Kali Linux, Tutorials/Tips

Kali Linux ISO: Build a custom KDE image

Kali Linux is the latest incarnation of BackTrack Linux, a distribution designed for penetration testing and security professionals. The last edition of BackTrack was BackTrack 5 R3, with GNOME 2 and KDE installation images for 32- and 64-bit architectures made available for download. Released Kali Linux ISO image is for the GNOME 3 desktop, with a customized GNOME Shell.

However, Kali Linux’s build system makes it relatively easy to roll your own (custom) installation image using other well-known desktop environments, like KDE, MATE, LXDE, and Xfce. This article shows how to build a custom installation image built around KDE.

NOTE: If you are still using BackTrack, you might want to consider switching to Kali Linux. It’s based on Debian and offers more features than its predecessor.

A custom Kali Linux image can be built from an existing installation of Kali Linux, or form any other Linux distribution, The easiest route is to download Kali Linux 1.0 and install it in a virtual environment. From it, you can then build a custom image with your choice of desktop environment.

The instruction for building a custom Kali Linux ISO image is pretty simple. I chose to build mine using a combination of the default setting in the build environment and the installation instructions. The result is a 2.2 GB installation image of Kali Linux KDE.

There’s nothing special to it, but if you want to build one, these are the steps I took.

Related Post:  How to install Apache web server on Fedora

1. Install Kali Linux 1.0 in a virtual environment. You may download an installation image from here.

2. Set up the build environment. To prepare the build environment, the official documentation called for the installation of four packages. However, I found that two of those packages (git and kali-archive-keyring) were already installed on a new installation of Kali Linux 1.0, so I only needed to install the other two, which are cdebootstrap and kali-archive-keyring.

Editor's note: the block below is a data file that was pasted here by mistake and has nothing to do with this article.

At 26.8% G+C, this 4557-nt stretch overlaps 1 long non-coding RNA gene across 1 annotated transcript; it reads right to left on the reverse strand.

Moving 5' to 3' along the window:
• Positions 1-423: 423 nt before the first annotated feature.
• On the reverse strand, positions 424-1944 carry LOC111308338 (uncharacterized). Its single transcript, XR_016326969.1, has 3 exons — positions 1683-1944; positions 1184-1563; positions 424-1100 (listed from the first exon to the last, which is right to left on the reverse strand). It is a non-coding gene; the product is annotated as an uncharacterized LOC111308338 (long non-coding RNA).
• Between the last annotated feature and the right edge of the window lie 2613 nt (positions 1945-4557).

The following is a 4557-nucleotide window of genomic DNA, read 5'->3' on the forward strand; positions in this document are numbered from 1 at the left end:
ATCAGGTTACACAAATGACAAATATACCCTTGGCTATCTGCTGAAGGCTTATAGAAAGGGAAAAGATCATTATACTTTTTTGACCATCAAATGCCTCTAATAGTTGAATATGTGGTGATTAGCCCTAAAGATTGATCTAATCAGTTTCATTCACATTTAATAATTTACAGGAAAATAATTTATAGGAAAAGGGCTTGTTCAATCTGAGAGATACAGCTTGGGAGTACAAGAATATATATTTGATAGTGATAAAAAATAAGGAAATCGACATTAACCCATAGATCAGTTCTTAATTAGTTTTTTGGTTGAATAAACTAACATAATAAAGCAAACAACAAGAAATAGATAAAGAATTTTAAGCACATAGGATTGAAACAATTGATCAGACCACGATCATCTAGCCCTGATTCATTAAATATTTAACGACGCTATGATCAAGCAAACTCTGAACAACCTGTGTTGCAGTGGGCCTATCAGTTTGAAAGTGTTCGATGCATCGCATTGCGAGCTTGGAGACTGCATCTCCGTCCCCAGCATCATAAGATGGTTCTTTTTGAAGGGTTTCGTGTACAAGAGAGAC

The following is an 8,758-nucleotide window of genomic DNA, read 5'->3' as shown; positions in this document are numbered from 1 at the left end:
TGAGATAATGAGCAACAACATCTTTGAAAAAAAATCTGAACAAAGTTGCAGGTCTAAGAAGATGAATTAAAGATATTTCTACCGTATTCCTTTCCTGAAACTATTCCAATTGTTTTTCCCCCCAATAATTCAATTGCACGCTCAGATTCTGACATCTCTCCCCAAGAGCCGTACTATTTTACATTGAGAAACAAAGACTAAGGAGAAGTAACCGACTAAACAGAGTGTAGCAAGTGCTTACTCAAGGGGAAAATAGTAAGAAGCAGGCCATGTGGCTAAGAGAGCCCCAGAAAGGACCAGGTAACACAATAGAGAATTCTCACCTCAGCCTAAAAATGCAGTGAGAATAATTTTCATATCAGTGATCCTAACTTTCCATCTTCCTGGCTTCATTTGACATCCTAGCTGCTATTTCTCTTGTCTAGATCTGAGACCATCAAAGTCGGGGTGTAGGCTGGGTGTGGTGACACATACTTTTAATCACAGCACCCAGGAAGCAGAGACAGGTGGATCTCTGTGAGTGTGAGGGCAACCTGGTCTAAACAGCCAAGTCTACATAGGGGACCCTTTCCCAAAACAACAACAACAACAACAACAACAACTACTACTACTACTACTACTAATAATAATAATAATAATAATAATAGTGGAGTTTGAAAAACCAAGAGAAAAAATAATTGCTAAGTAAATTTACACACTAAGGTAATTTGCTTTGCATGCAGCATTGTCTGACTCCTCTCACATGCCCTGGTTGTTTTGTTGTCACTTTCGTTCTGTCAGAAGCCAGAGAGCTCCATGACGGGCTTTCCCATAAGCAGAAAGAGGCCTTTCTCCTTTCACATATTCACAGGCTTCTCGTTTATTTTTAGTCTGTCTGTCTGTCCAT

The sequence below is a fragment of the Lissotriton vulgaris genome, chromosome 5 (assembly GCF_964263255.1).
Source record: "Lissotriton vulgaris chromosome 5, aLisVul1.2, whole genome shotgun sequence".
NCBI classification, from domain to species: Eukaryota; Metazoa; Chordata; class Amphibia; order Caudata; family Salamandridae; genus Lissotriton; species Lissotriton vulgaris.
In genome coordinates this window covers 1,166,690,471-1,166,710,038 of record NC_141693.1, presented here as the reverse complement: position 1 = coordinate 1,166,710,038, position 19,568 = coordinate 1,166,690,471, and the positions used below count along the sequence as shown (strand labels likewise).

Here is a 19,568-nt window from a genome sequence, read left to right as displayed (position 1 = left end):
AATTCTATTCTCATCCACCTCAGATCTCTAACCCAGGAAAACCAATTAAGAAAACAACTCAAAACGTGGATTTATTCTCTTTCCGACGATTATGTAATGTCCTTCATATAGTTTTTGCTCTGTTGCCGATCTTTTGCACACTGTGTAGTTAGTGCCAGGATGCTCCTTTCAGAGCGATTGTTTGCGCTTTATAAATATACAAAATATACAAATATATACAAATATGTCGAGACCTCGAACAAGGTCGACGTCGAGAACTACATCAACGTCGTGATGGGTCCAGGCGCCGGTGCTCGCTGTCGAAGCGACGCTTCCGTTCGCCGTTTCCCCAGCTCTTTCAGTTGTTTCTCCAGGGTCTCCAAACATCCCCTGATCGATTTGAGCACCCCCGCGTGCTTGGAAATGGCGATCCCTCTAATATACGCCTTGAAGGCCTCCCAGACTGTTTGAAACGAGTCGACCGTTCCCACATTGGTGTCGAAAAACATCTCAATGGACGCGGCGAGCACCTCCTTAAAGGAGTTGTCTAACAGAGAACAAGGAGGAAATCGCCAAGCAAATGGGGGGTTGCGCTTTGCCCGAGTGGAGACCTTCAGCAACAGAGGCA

Therefore to prepare the build environment, issue the following commands:

I. Install required packages with this command: apt-get install cdebootstrap kali-archive-keyring.

II. Clone the build environment with: git clone git://git.kali.org/live-build-config.git.

III. The build environment is in a directory called live-build-config. The next step is to change (cd) into that directory and start messing with it. So type this command: cd live-build-config.

IV. Then run this command: lb build. The system will respond with an error message, and will output a command for you to run that will take care of the cause of the error. The command it will output is: ln -sf wheezy /usr/share/live/build/data/debian-cd/kali.

This image shows the commands as I used them in my test installation.
Kali Linux ISO

This one shows the output of the lb build command without the error message.
Kali Linux ISO

3. Configuring the Kali ISO Build In the official documentation, this step is optional, but this is where you have to choose the desktop environment you wish to use for the build. The file to modify is kali.list.chroot in the config/package-lists directory. So change to that directory with: cd config/package-lists and open the file with; nano -w kali.list.chroot.